In a grand Edwardian home in North Avondale, Sarah Crannell Rich takes a break from her telecommuting job as project manager for a research and development company. She plops down on a couch and scrolls though photos on her phone. “Here we go,” she says, stopping on the moment when her 3-year-old daughter put a pink plastic bracelet on the paw of the family’s 6-year-old bulldog. “He looks aggravated.”
“He” is Harrison Ford, named after the human who is also, Rich explains, wrinkly and handsome. A sort of dog version of Garfield meets Grumpy Cat, the pooch looks perpetually aggrieved. Rich posts the image to the Instagram account @harrisonfordbulldog with the caption, “HELLO DARKNESS MY OLD FRIEND.” It garners more than 4,000 likes and hundreds of comments, including “You are the absolute best brother” and “Let me know if you need some muscle…I know people.”
@harrisonfordbulldog has around 34,000 followers (as of early 2019), and no one is more surprised at its success than Rich. She started her pup’s account in 2015, not long after the birth of her daughter, as a fun distraction from all the diapers and bottles. “I’m surprised at how much people love Harrison,” Rich says. “Sometimes they write that seeing photos of him brings them joy.”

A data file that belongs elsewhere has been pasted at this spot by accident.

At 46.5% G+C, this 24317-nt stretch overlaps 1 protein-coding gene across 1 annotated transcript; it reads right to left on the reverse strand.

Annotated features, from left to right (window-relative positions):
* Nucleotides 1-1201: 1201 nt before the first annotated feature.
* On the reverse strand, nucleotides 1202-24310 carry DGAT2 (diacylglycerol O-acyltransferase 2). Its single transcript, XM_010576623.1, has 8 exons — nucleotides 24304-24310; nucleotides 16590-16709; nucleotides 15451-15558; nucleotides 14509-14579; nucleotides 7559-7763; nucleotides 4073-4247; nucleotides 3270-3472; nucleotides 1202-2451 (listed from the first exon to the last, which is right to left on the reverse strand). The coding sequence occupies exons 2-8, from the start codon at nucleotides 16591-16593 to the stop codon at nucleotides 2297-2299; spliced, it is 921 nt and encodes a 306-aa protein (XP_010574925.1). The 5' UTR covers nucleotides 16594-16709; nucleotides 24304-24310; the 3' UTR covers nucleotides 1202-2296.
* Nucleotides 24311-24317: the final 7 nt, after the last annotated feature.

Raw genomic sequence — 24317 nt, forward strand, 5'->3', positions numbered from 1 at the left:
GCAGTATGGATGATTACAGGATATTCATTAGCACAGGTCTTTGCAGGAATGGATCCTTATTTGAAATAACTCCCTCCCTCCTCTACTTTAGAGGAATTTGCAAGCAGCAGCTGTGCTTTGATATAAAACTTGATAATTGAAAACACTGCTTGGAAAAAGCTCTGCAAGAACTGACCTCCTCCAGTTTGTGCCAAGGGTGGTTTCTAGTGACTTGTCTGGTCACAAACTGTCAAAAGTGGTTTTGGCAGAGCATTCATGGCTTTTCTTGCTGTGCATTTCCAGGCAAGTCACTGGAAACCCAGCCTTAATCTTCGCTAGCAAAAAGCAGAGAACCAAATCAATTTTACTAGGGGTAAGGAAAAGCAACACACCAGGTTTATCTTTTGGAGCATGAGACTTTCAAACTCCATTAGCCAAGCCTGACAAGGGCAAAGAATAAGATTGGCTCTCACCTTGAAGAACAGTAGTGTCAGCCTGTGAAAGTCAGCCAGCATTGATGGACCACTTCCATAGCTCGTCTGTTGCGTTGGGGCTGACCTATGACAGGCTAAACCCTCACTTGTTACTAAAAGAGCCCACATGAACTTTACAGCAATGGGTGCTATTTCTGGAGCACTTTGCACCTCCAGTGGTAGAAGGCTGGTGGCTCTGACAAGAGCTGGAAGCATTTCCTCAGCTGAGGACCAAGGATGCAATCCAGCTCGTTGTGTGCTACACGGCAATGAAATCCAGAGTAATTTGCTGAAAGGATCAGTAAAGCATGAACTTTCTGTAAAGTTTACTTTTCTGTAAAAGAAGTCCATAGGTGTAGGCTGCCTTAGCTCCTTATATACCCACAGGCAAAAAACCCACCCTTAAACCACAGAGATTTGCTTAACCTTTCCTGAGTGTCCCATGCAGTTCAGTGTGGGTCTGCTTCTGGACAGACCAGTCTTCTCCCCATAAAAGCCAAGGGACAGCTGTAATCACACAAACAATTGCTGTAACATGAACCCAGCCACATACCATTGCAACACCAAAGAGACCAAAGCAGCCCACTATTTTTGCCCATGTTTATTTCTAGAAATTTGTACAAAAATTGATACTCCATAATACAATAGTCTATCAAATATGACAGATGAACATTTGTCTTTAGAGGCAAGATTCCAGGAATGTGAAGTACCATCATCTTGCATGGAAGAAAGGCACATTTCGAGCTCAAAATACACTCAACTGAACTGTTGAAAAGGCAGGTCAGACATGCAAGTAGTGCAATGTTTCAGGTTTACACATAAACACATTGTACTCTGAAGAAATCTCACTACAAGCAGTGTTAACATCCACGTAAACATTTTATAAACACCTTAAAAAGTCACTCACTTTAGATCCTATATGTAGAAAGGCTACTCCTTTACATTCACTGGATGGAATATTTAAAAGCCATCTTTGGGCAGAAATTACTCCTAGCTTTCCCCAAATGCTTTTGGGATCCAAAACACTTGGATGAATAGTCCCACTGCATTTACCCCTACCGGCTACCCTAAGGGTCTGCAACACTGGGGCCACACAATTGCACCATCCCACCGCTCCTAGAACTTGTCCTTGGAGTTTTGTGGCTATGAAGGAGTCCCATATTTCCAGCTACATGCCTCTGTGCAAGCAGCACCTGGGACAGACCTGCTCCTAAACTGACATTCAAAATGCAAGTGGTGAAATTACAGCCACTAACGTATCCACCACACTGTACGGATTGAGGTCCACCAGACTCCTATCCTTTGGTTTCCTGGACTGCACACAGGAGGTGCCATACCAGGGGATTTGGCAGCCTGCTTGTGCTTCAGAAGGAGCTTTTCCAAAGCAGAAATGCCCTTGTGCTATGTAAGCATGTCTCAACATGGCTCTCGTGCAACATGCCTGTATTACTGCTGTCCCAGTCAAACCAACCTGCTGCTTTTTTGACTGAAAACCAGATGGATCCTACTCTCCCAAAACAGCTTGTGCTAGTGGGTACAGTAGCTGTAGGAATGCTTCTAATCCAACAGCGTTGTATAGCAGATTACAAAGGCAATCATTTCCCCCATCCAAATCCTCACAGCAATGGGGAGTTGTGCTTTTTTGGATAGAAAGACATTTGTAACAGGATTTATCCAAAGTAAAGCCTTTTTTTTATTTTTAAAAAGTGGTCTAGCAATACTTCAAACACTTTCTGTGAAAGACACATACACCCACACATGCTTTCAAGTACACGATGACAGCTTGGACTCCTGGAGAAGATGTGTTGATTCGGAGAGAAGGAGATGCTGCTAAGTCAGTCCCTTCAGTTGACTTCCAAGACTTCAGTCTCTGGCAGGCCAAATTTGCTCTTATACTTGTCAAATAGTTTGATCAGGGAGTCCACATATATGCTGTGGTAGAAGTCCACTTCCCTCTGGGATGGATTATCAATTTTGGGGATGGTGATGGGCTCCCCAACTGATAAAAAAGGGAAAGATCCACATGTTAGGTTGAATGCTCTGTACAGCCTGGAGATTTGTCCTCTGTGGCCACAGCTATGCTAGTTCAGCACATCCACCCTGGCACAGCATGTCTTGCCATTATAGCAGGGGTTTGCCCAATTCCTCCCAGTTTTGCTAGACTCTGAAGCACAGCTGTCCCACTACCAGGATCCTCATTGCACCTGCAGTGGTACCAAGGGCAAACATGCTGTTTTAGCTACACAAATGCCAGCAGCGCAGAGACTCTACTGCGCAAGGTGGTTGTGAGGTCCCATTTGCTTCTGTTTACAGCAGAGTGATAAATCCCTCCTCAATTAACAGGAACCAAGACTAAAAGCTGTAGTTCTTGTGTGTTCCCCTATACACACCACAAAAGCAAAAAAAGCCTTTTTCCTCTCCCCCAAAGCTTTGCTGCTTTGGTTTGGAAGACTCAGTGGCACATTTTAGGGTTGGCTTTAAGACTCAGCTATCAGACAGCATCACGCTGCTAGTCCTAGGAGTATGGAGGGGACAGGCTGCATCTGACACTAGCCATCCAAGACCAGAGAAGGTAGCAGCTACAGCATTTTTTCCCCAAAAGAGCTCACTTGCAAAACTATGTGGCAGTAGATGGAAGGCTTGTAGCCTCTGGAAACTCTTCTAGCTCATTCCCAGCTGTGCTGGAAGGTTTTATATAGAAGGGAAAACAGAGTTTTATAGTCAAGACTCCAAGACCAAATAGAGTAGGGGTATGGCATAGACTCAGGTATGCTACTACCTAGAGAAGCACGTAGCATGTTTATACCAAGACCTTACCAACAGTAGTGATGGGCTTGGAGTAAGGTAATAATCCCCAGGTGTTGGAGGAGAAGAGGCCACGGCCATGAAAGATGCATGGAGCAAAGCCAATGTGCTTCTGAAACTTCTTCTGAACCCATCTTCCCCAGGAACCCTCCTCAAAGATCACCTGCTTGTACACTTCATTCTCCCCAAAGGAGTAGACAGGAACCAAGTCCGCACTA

Five-figure engagement is not only unusual for a pet IG account, it is something the lead New York Times tech writer, Brian Chen, failed to do when he attempted, in December, to game the platform and make his own dog a star. Unlike Chen, Rich does not sweeten photos or buy followers or use much video. She simply snaps amateur pics—“I have zero photographic skills” she insists—and adds funny, family-friendly captions. It is perhaps Rich’s sweet, authentic, non-needy approach that has resonated most with fans. “There’s no trick to it,” she says. “It’s just engaging with other people. I only follow about 227 other accounts, almost all bulldogs, because that’s all I can read every day and comment on.” In doing so, Rich has beat myriad wannabes angling to achieve influencer status. Harrison’s stardom has resulted in gifts of free pet beds and tchotchkes bearing his miffed-looking face. “I’m not sure we want to become paid influencers,” says Rich, who has rebuffed many offers of commercial placement. She would rather wield the dog’s popularity for local good—such as a benefit for Queen City Bulldog Rescue this past fall, which raised $1,000.